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The Mayor of London The London Assembly

Poverty in London 2018/19

Key Points:

  • Overall poverty levels have stayed the same in London and nationally.
  • Child poverty has risen in London, both in terms of number and rates and now stands at 39 per cent of all the capital’s children. This represents 800,000 children living in poverty – more than at any time since the data series began in 1994/5.
  • Nearly one in three of London’s children are growing up in persistent poverty.
  • Nearly one in three of London’s children are growing up in persistent poverty.
  • New data giving estimates for small areas highlight some of the areas in London where the issue is most acute.
  • Working age poverty remains higher in London than nationally.
  • Nearly one in five pensioners in Inner London is living in material deprivation unable to access the necessities for today’s society.

The total number of Londoners living in poverty has continued to rise over the last few years with the growing population and now stands at around 2.5 million people, according to official government figures. This means 28 per cent of everyone living in the region are in poverty, averaged over three years 2016/17-2018/19. This percentage has been the same for the last three years’ publications.

The main poverty measure used is based on current income and is called relative poverty, so people living in households with equivalised[1] income below 60 per cent of the national median (midpoint). The poverty level for 2018/19 equates, for a couple with no children, to around £268 per week, counting all income and deducting taxes and basic housing costs. This is £6 more than the equivalent figure for the previous year. It is known as relative poverty after housing costs (AHC). However, there are different ways to measure poverty, and this brief analysis outlines some of the key findings on those different measures for London.

The overall level of poverty in London has changed little over the two decades that these data have been collected, only varying between 27 and 30 per cent and now stands at 28 per cent, marginally higher than in the years immediately following the recession, but no change from the last two years. The rate in London has been consistently higher than in any other region or part of the UK. It is six percentage points above the national figure (22 per cent), which is also unchanged, four percentage points higher than any other region and nine percentage points above the areas with the lowest rates. Poverty levels in Inner London remain significantly higher, at 32 per cent, while the Outer London rate has risen slightly and is also higher than elsewhere standing at 26 per cent.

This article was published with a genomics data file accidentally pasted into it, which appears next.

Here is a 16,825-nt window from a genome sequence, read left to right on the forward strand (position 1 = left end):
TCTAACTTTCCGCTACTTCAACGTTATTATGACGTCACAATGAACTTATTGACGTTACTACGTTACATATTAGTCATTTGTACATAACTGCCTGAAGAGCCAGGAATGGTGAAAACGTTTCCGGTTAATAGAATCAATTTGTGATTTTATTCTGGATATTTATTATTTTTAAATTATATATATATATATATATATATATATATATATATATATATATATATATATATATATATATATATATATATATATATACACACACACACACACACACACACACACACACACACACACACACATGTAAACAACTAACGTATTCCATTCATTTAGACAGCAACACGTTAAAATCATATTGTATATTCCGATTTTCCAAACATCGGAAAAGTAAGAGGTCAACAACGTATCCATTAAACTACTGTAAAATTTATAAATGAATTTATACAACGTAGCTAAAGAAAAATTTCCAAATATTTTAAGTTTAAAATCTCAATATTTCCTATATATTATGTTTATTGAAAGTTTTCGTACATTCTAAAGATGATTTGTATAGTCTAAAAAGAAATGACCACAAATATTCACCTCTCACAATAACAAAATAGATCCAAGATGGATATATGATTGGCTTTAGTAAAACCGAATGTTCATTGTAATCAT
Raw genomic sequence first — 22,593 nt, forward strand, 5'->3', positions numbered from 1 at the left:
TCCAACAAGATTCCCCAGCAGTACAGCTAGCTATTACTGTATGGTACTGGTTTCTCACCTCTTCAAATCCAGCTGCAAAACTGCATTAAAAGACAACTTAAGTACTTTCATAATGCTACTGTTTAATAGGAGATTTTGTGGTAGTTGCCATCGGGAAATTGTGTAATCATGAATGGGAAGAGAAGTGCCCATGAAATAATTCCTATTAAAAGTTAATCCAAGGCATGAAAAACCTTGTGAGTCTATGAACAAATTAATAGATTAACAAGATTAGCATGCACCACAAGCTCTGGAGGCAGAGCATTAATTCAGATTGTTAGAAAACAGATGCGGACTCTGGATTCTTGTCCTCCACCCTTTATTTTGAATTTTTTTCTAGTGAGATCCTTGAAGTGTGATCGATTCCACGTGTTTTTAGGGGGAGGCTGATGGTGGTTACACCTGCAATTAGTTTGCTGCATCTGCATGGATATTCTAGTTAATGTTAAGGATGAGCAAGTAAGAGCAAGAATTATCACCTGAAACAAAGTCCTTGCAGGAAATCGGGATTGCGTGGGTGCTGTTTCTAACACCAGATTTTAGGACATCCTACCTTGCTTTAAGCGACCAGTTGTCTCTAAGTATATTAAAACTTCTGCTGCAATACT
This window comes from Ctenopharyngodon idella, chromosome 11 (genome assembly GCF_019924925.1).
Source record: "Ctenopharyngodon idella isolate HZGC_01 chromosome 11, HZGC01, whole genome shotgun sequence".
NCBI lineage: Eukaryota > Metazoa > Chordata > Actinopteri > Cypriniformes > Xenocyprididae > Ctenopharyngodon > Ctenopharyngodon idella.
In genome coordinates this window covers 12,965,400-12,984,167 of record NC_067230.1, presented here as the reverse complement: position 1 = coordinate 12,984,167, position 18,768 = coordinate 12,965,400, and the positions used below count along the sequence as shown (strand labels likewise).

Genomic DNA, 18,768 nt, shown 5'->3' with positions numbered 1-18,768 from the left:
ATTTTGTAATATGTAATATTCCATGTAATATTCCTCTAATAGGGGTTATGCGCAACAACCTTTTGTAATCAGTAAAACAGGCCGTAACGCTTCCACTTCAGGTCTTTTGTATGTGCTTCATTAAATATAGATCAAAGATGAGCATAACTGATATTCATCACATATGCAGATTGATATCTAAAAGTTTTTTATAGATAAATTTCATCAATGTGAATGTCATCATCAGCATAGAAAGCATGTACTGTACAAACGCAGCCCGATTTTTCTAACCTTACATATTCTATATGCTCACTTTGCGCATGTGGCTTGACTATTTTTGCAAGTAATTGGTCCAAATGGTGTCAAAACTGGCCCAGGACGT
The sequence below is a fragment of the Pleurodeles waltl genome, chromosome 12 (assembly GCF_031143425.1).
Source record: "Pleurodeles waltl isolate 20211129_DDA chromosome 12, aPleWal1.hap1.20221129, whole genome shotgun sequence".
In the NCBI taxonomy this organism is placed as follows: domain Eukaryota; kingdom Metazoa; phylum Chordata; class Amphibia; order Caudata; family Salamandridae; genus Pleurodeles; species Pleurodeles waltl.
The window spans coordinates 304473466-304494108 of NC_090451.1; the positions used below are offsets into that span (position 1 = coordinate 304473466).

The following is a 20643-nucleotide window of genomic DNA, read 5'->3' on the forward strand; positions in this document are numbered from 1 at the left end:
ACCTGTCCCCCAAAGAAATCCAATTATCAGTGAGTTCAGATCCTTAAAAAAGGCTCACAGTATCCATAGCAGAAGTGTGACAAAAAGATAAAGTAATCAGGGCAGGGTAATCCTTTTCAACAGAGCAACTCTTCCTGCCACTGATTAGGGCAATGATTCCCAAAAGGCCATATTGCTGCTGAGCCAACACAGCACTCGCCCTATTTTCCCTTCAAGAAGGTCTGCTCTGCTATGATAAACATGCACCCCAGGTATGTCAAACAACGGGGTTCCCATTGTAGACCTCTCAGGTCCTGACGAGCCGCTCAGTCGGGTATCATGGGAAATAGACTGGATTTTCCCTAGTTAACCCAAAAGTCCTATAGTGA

In contrast, the poverty rate in London, counting all income and deducting taxes but before taking housing costs into account (BHC), had tracked the national rate more closely, falling a little over the longer term and has been below the national figure in recent years, rising to 16 per cent in London, compared with 17 per cent for the UK as a whole. Median income in London, at £589 per week (BHC), is higher than in any other region. This compares with £517 nationally. The higher income in London is the result not only of higher wages, but also higher benefit levels relating to housing. A much higher proportion of London households live in private rented housing and their costs are higher, so the amount paid in Housing Benefit and Universal Credit contributes to overall higher levels of income in London before the costs of housing are taken into account. The costs of housing in London are significantly higher than elsewhere, so that the median figure for income AHC is only just above the figure for the whole of the UK at £454 per week in London and £448 for the UK.